Government's vision for social impact investing

2 mins  16.11.2017
In a speech to the Impact Investment Summit, Treasurer Scott Morrison has outlined the government's 'vision' for social impact investing in Australia, including the six principles that will inform the government's approach to involvement in the growing sector. 

In a speech to the Impact Investment Summit, Treasurer Scott Morrison has outlined the government's 'vision' for social impact investing in Australia, including the six principles that will inform the government's approach to involvement in the growing sector.  The Treasurer stated that the 'Government’s approach to social impact investing is beginning to take shape — and the principles and budget measures provide us with a starting point.  From here, we are partnering with states and territories to carry out trials, we are building capacity, and we are looking at ways to reduce regulatory barriers.  We know our approach is new and that we may need to make adjustments…We are playing the long game; our aim is to ensure the market can continue to grow and become more sustainable.'  A brief overview of the key points of his address is below.

Key Points

  • Areas where social impact investing may assist vulnerable Australians: The Treasurer identified a number of areas in which social impact investing may assist vulnerable Australians including: early education and child care; employment education; social and affordable housing; rural and regional aged care; financial inclusion; health services; and disability services. 

  • Growing demand for investment options: The Treasurer stated that there is growing demand for social impact investment options in Australia and cited various examples in support of his statement including: the estimated 10% increase in assets in the category of impact investing and community finance over the period 2015-2016 according to the Responsible Investment Benchmark Report and the fact that Impact Investing Australia had found that two thirds of all investors expect impact investing to become a more significant part of the investment landscape in the coming years.  (This is in line with the findings of a recent RIAA report: From Values to Riches: Charting consumer attitudes and demand for responsible investing in Australia (discussed in a separate post). 

  • Government plans to put in place a framework to guide government involvement in the social investment market: Commenting on the role that government should play, the Treasurer stated that in line with the Financial System Inquiry recommendation that 'the government explore ways to facilitate development of the impact investment market and encourage innovation in funding social service delivery' the government is 'putting in place a framework to guide our involvement in the social impact investment market'. 

  • Limited role: In stating that the government would implement a framework to guide government involvement in social investment, the Treasurer commented that the role would be limited: 'we know that social impact investing is not the answer for funding every type of outcome'. 

  • Six principles to guide commonwealth government involvement in the social investment market: The Treasurer outlined six principles to guide government involvement in the social impact investment market, informed by consultation.  The Treasurer described the principles as 'a comprehensive set of principles underpinning our involvement in social impact investing'.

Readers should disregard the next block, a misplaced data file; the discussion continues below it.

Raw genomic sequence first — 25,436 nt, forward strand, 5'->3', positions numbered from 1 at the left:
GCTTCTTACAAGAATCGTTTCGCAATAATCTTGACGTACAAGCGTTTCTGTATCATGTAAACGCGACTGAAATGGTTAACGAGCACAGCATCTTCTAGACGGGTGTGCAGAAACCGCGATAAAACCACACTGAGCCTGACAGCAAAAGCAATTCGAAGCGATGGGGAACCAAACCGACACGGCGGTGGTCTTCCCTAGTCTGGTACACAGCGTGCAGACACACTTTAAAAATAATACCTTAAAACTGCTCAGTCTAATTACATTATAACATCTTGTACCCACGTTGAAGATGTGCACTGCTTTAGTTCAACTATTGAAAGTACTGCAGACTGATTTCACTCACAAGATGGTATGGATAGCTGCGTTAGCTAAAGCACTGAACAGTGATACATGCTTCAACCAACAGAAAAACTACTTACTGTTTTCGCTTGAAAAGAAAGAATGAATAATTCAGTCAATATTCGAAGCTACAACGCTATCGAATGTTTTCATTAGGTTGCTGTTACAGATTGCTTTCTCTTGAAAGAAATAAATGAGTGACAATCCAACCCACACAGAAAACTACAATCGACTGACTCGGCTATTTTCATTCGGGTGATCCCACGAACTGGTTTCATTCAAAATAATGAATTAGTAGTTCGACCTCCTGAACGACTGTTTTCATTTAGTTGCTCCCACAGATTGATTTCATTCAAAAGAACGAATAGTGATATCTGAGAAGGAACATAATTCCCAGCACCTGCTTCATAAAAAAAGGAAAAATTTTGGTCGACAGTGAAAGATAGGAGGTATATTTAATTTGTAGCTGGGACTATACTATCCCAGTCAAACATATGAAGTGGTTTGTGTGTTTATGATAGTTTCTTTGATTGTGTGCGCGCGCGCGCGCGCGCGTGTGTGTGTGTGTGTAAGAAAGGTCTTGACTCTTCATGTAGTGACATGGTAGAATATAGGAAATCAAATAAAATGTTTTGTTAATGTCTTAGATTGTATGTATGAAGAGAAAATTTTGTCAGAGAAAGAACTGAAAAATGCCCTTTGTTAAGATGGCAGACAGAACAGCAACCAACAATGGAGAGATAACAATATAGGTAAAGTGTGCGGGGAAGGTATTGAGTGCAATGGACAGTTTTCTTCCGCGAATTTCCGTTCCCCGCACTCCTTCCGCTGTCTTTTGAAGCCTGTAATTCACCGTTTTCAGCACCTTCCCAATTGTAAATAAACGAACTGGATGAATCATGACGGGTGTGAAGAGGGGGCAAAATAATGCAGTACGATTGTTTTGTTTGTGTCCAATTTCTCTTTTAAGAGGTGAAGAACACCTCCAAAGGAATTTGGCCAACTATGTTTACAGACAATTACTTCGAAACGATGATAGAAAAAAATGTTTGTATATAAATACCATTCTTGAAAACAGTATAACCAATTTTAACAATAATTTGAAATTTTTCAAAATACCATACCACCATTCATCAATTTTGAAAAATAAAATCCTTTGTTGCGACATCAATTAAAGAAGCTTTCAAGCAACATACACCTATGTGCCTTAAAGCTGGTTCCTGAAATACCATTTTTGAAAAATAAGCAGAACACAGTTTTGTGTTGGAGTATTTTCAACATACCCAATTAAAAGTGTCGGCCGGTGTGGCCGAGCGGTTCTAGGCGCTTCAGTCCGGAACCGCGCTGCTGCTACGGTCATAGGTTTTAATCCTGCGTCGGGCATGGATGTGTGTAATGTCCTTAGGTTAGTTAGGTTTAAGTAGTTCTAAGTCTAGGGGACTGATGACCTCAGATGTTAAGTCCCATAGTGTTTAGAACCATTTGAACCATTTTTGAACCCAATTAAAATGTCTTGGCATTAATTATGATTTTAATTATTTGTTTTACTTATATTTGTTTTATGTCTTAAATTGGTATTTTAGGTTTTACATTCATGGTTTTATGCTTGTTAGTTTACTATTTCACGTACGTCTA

The six principles are as follows:

  1. The Government will take on the role of market enabler and developer: 'where possible, we will be working with you to identify and remove regulatory barriers' the Treasurer stated.

  2. Value for Money: The Treasurer stated that 'Social impact investments will only go ahead where we reasonably expect them to offer a net-benefit and are cost effective'.

  3. Outcome-based measurement and evaluation: The Treasurer commented 'This is not just something you do at the end of project and leave in the bottom drawer — it is much more than that. Ongoing outcomes-based measurement is the key to determining whether social or environmental outcomes will be achieved'.

  4. Risks and returns should be shared fairly: The Treasurer commented as there is no investment without risk, that risks should be shared 'fairly' and that this is 'exactly as it should be'. 

  5. Alignment with government priorities: The Treasurer commented that in order for the government to be involved 'there needs to be a well-developed case to address a social or environmental issue in line with the Government’s priorities'.

  6. Collaboration with government: The Treasurer commented that 'co-design' would be key to achieving the desired result: 'To get the best result it is imperative that Government collaborate far and wide. We will call on industry experts, local communities, and stakeholders'.

  • Existing and ongoing commitment to social impact investing: The Treasurer concluded his address by outlining the government's existing and ongoing commitment to developing a strong social impact investing market including (among other initiatives) the $8 million commitment over four years to establish to establish a Social Impact Investment Readiness Fund to build capacity in the non-government and private sector to develop social impact investment proposals. 

[Source: Treasurer Scott Morrison speech: 'Social Impact Investing: Activate and Accelerate' Address to the impact investment summit Asia Pacific Sydney 14/11/2017]

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